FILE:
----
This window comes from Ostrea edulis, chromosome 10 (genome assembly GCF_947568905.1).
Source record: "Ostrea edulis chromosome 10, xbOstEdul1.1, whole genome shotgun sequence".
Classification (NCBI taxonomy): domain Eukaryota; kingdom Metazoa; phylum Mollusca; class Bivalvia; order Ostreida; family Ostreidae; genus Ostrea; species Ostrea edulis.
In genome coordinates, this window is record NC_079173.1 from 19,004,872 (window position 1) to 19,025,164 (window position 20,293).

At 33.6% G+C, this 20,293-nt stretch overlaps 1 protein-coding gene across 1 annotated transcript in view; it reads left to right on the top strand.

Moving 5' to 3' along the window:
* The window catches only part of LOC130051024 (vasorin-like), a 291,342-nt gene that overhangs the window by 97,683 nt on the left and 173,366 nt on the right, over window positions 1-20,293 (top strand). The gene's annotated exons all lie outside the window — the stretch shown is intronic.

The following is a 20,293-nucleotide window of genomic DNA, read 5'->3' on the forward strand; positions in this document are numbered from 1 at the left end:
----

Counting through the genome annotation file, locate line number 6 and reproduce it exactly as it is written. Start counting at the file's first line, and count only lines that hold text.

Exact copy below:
Moving 5' to 3' along the window: